'Two of her sisters are nursing in England, one brother is in the army and another in the navy and a third was killed in August [1915] last on the Western Front. On Saturday 24th February 1917 Miss Nolan was decorated with the medal by His Majesty at Buckingham Palace.'

Thursday, July 21, 2011

Easter Rising Coach Tour: THE UNFRIENDLY BARMAN

Easter Rising Coach Tour: THE UNFRIENDLY BARMAN: "When Sergeant Doyle was sent with a number of men to seize J T Davy's Public House on Portobello Bridge, their objective was to prevent Brit..."


When Sergeant Doyle was sent with a number of men to seize J T Davy's Public House on Portobello Bridge, their objective was to prevent British Army reinforcements being deployed from the barracks in Rathmines. One of the men with Doyle was James Joyce (no relation to the writer) and he would invaluable to the mission as he worked in JT Davy's as a barman/porter. Joyce was on his last warning at work as he kept on taking days off to go training with the Volunteers. He had not appeared for work on Easter Monday and when he entered the bar Davy confronted him and told him that he was not going to out up with his absenteeism any longer and that he was sacked to which Joyce replied 'an you my friend have ten seconds to vacant this premises'. Davy refused initially to leave his pub but Joyce levelled his Mauser pistol at the large mirror behind the bar and fired. Davy and the remaining customers left. What happened next is one of the most amazing stories of the 1916 Easter Rising and will be explained exclusively on board the tour.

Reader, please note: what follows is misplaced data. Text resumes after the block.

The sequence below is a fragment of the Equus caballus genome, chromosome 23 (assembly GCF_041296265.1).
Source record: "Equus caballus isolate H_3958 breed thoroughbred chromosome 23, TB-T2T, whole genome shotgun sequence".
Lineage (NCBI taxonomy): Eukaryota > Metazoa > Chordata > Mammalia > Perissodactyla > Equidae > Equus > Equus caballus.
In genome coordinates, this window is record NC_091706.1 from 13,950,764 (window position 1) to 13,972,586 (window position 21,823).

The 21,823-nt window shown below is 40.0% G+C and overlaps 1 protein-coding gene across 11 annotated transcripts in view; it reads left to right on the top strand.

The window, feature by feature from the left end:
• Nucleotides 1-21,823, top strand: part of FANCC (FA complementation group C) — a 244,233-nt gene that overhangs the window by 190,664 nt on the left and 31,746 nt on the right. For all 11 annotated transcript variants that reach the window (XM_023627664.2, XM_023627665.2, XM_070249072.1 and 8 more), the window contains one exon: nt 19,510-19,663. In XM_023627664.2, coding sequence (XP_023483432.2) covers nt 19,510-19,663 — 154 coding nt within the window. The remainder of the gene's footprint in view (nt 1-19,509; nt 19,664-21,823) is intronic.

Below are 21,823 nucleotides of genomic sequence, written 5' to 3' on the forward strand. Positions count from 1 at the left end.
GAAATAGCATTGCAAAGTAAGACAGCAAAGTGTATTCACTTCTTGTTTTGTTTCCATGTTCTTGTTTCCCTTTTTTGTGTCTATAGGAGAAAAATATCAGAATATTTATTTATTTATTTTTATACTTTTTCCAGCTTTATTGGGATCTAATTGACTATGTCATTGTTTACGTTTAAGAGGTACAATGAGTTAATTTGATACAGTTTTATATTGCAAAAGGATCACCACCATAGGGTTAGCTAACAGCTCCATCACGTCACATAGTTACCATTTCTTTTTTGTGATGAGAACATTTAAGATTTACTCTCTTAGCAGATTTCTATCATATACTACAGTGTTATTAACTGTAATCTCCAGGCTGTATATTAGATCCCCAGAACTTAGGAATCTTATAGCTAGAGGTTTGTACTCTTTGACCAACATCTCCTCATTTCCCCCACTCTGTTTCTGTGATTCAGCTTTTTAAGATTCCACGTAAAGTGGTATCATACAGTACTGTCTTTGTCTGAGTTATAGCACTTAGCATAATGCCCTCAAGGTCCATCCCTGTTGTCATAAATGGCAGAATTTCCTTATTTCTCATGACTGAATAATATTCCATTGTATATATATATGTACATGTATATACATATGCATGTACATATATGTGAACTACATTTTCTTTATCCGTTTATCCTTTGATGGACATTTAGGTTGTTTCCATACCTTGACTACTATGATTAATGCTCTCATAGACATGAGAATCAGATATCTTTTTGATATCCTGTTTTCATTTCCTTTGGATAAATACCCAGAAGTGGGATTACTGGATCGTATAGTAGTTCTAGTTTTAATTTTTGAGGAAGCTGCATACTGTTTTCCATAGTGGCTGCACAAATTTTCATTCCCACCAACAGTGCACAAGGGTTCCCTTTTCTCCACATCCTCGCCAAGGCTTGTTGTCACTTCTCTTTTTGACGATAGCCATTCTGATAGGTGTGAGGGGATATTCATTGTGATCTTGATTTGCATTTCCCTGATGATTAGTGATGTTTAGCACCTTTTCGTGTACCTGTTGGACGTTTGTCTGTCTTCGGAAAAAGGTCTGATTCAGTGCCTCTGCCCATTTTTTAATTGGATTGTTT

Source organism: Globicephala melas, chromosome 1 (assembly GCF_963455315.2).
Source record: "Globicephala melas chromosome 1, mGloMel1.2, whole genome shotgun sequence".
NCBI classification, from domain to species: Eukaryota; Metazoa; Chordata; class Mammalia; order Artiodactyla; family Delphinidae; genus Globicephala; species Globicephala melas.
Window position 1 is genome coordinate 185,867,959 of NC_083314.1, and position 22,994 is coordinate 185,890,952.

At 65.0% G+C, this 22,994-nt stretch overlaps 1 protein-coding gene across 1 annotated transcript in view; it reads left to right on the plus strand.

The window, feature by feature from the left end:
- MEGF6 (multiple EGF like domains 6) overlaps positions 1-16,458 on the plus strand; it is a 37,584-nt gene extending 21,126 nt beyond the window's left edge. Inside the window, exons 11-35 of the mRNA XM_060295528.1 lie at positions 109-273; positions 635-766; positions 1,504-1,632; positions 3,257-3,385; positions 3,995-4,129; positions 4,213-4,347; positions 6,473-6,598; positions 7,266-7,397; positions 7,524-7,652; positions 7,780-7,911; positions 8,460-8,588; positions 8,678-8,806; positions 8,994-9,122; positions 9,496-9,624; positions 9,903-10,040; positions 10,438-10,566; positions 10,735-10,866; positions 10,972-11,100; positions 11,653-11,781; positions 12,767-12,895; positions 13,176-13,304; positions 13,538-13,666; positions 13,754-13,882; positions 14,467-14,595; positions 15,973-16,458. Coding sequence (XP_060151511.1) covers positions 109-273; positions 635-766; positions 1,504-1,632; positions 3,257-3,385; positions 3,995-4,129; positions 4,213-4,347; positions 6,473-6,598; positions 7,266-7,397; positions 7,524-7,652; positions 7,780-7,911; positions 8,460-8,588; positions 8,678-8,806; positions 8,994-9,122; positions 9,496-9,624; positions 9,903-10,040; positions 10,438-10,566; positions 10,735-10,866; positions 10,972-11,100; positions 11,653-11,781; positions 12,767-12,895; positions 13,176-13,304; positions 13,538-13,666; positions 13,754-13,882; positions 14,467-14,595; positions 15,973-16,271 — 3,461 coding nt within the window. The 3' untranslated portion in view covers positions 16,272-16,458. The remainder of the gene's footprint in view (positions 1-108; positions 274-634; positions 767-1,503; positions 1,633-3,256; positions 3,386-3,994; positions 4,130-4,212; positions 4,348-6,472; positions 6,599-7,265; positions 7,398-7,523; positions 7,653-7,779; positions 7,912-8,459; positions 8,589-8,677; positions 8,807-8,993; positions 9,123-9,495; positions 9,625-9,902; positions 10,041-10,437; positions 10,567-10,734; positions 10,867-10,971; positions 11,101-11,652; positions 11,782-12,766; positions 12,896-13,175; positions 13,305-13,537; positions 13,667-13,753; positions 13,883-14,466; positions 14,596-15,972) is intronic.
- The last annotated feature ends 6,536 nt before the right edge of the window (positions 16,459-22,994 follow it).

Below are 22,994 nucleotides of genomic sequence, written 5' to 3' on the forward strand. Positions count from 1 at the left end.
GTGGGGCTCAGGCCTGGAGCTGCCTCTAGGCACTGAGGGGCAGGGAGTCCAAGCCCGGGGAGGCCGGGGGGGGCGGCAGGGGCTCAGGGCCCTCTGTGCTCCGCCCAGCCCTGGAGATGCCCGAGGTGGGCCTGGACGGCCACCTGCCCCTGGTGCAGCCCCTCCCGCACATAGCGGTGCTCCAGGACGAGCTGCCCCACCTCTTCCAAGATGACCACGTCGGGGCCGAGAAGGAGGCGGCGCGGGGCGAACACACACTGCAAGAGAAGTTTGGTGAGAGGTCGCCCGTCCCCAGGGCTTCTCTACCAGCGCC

Monday, July 18, 2011


Reservations are now being taken for the busy August Bank Holiday weekend tours on Friday July 29th at 3pm. Saturday 30th at Noon and 3pm and Sunday at Noon and 3pm. Come and enjoy this unique sightseeing tour in Dublin.


What would an Irish Volunteer have tweeted on Easter Monday 1916 from the GPO?

Wednesday, July 13, 2011